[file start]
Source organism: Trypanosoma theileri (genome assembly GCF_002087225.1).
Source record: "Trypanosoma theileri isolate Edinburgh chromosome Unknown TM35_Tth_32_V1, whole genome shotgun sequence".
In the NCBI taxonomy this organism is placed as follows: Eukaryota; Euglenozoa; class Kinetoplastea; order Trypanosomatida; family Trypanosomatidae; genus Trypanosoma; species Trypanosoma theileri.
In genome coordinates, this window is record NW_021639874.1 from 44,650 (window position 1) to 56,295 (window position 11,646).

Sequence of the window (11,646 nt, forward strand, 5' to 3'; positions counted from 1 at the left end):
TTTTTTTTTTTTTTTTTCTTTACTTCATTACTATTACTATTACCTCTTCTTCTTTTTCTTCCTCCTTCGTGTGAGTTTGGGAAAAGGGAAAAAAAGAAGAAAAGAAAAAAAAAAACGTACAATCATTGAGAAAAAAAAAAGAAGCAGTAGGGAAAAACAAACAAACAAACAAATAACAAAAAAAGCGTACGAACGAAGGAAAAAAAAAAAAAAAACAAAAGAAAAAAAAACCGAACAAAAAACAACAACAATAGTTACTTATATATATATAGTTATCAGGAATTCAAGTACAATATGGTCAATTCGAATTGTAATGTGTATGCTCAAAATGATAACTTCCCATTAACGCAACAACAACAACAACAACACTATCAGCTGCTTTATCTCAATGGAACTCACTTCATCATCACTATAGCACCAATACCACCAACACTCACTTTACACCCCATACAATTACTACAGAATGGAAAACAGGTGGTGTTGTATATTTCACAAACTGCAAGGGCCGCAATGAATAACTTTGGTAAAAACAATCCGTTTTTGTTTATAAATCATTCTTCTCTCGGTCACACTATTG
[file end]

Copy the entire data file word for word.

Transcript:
Source organism: Trypanosoma theileri (genome assembly GCF_002087225.1).
Source record: "Trypanosoma theileri isolate Edinburgh chromosome Unknown TM35_Tth_32_V1, whole genome shotgun sequence".
In the NCBI taxonomy this organism is placed as follows: Eukaryota; Euglenozoa; class Kinetoplastea; order Trypanosomatida; family Trypanosomatidae; genus Trypanosoma; species Trypanosoma theileri.
In genome coordinates, this window is record NW_021639874.1 from 44,650 (window position 1) to 56,295 (window position 11,646).

Sequence of the window (11,646 nt, forward strand, 5' to 3'; positions counted from 1 at the left end):
TTTTTTTTTTTTTTTTTCTTTACTTCATTACTATTACTATTACCTCTTCTTCTTTTTCTTCCTCCTTCGTGTGAGTTTGGGAAAAGGGAAAAAAAGAAGAAAAGAAAAAAAAAAACGTACAATCATTGAGAAAAAAAAAAGAAGCAGTAGGGAAAAACAAACAAACAAACAAATAACAAAAAAAGCGTACGAACGAAGGAAAAAAAAAAAAAAAACAAAAGAAAAAAAAACCGAACAAAAAACAACAACAATAGTTACTTATATATATATAGTTATCAGGAATTCAAGTACAATATGGTCAATTCGAATTGTAATGTGTATGCTCAAAATGATAACTTCCCATTAACGCAACAACAACAACAACAACACTATCAGCTGCTTTATCTCAATGGAACTCACTTCATCATCACTATAGCACCAATACCACCAACACTCACTTTACACCCCATACAATTACTACAGAATGGAAAACAGGTGGTGTTGTATATTTCACAAACTGCAAGGGCCGCAATGAATAACTTTGGTAAAAACAATCCGTTTTTGTTTATAAATCATTCTTCTCTCGGTCACACTATTG